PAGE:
A Rosy Vision Based On False Facts
In his speech, Gerard said that the campaign is "based on our knowledge that [the oil and gas] industry is a tremendous catalyst for growth," adding that the industry currently "supports 9.2 million jobs," and could support "an additional 1.4 million jobs by 2030" if certain regulatory priorities were realized.
There are three problems here.
First, the implication that the oil and gas industry adds jobs as it grows more profitable isn't supported by facts. A report prepared by House Natural Resources Committee Democrats found that between 2005 and 2010, four major oil companies have shed U.S. employees, even as they reported enormous profits. According to the report:
Despite generating $546 billion in profits between 2005 and 2010, ExxonMobil, Chevron, Shell, and BP combined to reduce their U.S. workforce by 11,200 employees over that time.
Second, Gerard's claim that the U.S. oil and natural gas industry employs 9.2 million workers is dubious, at best. The projection is drawn from a widely criticized report commissioned by API, which takes credit for 2.2 million "direct" (oil and gas industry) jobs, as well as 7 million "indirect and induced" jobs. Indirect jobs are a seldom-used, murky category that API says covers everything from valets to day-care providers, from librarians to rocket scientists.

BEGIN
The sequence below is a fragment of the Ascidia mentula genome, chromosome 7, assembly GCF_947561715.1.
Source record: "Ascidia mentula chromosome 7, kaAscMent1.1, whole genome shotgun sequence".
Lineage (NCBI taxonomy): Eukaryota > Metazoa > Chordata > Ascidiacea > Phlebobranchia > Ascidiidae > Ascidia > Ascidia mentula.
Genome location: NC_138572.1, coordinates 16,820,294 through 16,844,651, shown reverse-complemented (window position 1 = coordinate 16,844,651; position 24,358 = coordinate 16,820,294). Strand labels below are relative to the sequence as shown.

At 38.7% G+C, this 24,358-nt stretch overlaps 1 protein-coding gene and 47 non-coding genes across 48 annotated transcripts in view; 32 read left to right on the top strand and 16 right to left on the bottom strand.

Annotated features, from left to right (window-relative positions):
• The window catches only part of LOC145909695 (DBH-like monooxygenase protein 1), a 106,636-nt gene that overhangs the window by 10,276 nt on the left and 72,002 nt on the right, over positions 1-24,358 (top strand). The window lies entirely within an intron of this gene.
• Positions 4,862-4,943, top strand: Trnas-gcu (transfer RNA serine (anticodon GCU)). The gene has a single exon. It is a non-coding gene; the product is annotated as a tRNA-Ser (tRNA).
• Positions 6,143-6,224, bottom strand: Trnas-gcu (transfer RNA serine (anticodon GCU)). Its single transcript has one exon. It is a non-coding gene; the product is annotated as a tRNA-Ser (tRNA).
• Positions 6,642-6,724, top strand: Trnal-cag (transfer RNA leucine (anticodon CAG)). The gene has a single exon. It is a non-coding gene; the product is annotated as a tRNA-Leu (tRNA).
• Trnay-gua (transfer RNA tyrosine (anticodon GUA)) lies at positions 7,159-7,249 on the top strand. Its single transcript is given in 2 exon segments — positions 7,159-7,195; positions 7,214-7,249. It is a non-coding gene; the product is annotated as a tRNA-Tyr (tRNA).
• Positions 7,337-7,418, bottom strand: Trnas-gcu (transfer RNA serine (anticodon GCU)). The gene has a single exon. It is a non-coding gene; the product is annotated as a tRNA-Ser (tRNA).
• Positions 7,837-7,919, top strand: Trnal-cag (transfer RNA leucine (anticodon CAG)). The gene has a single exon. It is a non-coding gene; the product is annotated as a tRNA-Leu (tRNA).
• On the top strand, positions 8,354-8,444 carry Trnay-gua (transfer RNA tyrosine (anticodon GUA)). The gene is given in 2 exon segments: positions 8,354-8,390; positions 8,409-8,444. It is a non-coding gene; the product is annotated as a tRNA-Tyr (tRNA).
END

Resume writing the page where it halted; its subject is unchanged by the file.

But that's not all. API also inflates the number of "direct" jobs by including employees of its financial partners. According to the Washington Post:
Drilling further into the API numbers of existing petroleum industry jobs shows just how murky these numbers and definitions can be.
According to the [Bureau of Labor Statistics], the number of people in the United States drilling wells, extracting oil and gas, refining petroleum and manning gasoline stations is about 1.1 million. If sole proprietors and business partners are included, the number rises to about 2 million, according to the Commerce Department's Bureau of Economic Analysis. [...] API used the higher figure.
Third, the idea that pursuing API's priorities will create 1.4 million jobs is unrealistic. According to Michael Levi, an energy expert at the Council on Foreign Relations, that figure is based on "reversing deeply anti-industry Obama policies that don't actually exist." Further, those estimates "ignore real constraints at the state level, and don't fully account for market dynamics." Levi writes in The Atlantic: